The Appenzeller is not recommended for first time dog owners. Although they are loyal and devoted companions, this breed is not a pet. Appenzellers are working dogs. They perform well in performance events such as agility, tracking, herding and obedience. They have also proved themselves to be very good search and rescue dogs.

They are very protective of their family, home and yard. The Appenzellers are friendly with children and other animals, if they grew up with them.

More About Their Temperament & Character:

      The character of the Appenzeller evolved from their work as in independent livestock herding and driving dog and thereby is a very spirited and very gladly will take the lead. The Appenzeller is extremely intelligent, has incredible speed, strength and endurance and needs a job to do with plently of room to run. This is not a breed that thrives in a busy urban environment or in the suburbs, unless he has lots of activity.

      If he is not used as a working farm dog he must be taken for really long daily walks or jogs. At the same time, this is a breed that is very family oriented and needs to be with his "people". This is not a breed suitable for kennelling. He prefers to be outside and his strong herding instincts and bonding with his territory keeps him from running off.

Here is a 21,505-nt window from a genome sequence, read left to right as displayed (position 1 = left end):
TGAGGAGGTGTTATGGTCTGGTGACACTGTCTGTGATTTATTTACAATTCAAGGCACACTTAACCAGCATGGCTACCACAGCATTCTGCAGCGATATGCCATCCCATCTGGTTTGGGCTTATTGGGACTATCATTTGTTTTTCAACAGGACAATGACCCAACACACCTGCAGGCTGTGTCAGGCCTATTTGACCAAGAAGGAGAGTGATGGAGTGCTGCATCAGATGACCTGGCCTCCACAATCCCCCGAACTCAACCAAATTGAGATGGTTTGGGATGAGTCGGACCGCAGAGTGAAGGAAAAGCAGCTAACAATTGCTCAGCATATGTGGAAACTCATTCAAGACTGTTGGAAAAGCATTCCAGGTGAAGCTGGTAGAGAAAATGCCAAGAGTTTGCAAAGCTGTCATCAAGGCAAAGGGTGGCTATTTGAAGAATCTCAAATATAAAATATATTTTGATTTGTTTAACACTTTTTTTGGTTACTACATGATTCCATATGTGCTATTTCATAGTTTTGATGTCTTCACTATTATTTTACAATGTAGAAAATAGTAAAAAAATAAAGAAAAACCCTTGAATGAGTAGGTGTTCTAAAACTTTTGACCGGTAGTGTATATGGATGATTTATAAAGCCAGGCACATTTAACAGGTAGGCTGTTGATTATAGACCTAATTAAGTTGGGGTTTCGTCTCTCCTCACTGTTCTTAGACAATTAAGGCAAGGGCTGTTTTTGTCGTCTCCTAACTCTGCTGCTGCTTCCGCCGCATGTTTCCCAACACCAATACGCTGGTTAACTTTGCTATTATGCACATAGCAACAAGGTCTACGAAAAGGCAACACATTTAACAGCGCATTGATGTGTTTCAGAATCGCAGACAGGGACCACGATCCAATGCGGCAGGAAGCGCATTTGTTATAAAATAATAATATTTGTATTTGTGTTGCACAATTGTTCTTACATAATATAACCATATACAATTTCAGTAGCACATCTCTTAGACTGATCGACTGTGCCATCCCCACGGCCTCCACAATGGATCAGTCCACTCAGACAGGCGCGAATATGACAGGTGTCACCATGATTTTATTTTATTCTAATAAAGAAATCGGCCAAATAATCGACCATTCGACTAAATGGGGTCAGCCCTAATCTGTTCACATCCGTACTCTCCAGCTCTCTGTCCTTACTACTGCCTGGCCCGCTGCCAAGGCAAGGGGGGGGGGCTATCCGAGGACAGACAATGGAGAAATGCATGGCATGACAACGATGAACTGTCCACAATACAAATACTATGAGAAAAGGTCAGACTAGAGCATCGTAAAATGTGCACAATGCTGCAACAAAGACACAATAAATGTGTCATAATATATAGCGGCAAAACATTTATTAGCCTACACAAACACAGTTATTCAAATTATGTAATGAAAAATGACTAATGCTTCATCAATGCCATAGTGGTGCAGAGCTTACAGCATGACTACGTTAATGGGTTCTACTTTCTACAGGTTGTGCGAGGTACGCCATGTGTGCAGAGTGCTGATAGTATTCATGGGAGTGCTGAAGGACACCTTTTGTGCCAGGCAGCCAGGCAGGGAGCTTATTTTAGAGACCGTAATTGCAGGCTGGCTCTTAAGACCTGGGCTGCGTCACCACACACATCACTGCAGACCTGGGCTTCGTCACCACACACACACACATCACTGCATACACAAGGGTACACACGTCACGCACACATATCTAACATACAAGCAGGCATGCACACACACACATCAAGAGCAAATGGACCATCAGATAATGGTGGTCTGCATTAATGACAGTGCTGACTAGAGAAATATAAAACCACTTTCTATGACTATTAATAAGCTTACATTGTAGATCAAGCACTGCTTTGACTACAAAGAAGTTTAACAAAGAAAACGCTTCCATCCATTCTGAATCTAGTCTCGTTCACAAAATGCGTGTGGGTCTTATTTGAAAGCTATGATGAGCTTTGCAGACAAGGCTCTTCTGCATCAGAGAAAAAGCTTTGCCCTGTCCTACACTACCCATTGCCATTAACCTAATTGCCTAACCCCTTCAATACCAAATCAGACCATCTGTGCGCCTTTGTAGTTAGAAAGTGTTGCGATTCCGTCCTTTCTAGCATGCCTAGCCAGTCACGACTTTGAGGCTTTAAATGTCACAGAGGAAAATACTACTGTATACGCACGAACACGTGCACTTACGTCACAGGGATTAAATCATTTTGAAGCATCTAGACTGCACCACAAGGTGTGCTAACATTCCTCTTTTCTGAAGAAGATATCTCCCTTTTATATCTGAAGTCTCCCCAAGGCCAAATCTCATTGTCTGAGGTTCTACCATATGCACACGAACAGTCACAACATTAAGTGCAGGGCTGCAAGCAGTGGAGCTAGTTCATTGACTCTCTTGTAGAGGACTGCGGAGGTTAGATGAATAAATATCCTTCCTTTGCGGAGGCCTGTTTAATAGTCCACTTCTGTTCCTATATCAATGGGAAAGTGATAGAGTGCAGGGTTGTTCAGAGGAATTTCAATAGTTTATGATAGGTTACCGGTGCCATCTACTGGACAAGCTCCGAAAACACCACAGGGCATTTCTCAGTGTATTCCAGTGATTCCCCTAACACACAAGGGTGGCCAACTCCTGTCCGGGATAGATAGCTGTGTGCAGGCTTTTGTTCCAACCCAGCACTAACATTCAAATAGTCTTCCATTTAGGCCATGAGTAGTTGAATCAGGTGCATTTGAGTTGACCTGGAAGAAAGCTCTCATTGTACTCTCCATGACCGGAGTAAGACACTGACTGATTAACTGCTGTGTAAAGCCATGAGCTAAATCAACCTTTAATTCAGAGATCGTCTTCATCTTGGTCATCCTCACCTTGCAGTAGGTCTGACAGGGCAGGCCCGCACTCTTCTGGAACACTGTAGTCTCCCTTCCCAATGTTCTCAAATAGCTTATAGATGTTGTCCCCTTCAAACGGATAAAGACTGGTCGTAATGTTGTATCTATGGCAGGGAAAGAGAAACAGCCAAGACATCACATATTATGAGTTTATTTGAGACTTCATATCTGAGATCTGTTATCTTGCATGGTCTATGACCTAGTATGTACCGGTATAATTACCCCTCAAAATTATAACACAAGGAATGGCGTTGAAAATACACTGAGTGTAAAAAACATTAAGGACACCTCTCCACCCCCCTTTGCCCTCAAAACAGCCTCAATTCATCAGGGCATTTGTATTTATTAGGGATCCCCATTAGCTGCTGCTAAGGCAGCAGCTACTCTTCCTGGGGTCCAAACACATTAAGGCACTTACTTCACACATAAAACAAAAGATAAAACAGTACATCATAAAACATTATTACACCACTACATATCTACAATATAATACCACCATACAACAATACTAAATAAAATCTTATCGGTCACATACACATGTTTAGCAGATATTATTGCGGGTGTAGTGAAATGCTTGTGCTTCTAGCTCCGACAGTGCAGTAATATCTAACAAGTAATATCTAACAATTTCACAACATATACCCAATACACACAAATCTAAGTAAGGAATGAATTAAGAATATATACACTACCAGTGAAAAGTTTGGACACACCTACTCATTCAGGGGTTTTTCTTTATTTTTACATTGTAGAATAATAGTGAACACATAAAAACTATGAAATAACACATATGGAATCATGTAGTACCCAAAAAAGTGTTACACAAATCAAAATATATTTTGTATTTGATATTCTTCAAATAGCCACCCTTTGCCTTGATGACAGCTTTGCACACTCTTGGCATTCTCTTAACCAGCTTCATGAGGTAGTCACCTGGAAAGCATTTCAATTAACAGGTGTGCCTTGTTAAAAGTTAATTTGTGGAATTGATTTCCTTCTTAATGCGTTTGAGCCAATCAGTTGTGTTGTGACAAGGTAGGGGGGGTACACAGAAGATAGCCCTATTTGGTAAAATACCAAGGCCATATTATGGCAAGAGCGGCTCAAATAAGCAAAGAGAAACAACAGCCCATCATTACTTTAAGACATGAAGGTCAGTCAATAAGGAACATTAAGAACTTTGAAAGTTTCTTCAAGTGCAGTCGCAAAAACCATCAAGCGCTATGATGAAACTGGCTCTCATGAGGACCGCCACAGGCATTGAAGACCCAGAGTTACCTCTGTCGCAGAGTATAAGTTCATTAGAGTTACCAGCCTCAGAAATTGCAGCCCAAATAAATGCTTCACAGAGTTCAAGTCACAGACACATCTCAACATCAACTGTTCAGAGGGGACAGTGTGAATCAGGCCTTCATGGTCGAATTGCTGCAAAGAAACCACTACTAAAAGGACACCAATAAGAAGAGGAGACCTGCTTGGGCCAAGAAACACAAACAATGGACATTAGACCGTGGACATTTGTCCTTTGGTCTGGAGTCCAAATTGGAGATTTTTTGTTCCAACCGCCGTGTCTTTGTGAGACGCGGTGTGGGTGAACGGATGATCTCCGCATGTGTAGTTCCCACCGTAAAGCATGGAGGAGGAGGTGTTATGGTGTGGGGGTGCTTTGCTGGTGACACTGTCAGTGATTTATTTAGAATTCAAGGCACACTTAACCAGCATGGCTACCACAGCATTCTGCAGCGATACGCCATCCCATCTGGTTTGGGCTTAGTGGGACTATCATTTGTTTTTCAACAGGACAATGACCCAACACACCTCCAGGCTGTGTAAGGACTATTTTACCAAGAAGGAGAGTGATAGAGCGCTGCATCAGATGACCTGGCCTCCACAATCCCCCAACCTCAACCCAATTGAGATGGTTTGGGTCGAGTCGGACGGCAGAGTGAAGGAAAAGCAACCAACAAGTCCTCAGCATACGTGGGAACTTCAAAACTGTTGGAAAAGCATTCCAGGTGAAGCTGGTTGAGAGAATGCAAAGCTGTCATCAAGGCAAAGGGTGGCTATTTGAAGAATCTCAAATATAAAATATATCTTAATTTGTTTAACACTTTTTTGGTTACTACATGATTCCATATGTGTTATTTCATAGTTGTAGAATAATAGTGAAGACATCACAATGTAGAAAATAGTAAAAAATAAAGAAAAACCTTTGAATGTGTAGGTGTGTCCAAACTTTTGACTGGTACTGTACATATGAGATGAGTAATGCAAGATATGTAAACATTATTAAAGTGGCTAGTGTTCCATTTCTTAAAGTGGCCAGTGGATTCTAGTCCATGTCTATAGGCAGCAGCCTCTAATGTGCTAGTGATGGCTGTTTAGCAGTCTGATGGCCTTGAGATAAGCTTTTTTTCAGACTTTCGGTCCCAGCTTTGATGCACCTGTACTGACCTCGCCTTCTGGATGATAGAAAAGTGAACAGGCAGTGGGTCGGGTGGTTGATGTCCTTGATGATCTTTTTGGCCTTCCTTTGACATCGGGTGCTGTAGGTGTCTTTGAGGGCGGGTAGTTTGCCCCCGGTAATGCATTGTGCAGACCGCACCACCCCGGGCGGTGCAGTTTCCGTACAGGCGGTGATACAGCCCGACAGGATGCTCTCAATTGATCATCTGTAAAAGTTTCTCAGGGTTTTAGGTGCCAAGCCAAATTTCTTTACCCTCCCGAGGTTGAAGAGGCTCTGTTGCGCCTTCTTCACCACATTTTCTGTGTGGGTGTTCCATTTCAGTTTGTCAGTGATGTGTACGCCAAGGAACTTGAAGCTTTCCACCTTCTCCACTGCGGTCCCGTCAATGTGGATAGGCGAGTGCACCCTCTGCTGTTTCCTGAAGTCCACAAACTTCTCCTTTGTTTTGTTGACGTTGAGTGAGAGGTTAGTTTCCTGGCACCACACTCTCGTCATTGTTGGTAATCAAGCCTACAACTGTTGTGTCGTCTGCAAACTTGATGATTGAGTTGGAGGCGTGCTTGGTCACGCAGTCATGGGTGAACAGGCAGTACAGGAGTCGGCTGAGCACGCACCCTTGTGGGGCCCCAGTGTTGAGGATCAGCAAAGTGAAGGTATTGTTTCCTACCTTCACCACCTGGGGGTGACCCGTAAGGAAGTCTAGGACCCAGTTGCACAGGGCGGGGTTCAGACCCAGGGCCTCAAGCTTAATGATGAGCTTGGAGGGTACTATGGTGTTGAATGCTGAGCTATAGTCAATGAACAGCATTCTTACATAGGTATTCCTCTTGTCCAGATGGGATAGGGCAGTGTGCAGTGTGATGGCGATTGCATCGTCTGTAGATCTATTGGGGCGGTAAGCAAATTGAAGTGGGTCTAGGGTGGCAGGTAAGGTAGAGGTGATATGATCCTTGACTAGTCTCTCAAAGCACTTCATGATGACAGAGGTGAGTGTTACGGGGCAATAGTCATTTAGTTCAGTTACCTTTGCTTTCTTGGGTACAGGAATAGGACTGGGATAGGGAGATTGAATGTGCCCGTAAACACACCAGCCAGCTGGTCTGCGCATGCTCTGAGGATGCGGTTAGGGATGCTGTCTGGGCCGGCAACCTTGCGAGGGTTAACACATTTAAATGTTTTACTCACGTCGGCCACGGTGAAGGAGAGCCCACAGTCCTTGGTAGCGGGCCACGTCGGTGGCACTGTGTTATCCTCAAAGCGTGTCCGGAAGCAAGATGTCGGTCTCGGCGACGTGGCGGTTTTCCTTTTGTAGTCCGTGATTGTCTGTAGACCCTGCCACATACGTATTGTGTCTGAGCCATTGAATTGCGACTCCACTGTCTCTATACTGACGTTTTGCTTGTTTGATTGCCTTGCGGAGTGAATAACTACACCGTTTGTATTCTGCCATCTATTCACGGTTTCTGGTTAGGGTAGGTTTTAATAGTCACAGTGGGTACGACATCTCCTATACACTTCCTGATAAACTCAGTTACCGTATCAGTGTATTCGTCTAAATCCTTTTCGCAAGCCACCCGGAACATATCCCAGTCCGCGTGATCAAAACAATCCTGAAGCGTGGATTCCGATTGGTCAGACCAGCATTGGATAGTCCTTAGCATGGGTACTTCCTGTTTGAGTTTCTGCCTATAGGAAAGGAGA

With his typical piercing bark, tail wagging and ability to jump, the exuberant Appenzeller shows his strong-willed temperament and therefore needs an owner that will take a positive leadership role at the outset. Potential problems arise when owners do not assert themselves as a consistent and confident pack leader over the dog. Lack of leadership and or lack of mental and physical exercise can cause a wide variety of behavioral issues with this breed such as but not limited to obsessive barking, over protectiveness/guarding, destructiveness, and a high-strung, neurotic temperament.

      A typical characteristic of the Appenzeller is a certain degree of distrustfulness towards strangers. He is very watchful and protective of his "people", home and yard. It is very important early on that he is well socialized with people, other dogs and animals and exposed to a variety of surroundings and situations to ensure he grows up to be a stable adult dog.

      The Appenzeller is a breed with many possibilities. A dog with a high drive and willingness to please, the Appenzeller is a quick learner, and excels at many things including dog agility, obedience trialing, tracking, search and rescue, service dogs and of course, herding. As a family dog, he needs to be involved with everything you are doing at home, which can range from house work, hanging laundry, or gardening.

        Federation Cynologique International (FCI): FCI Standard

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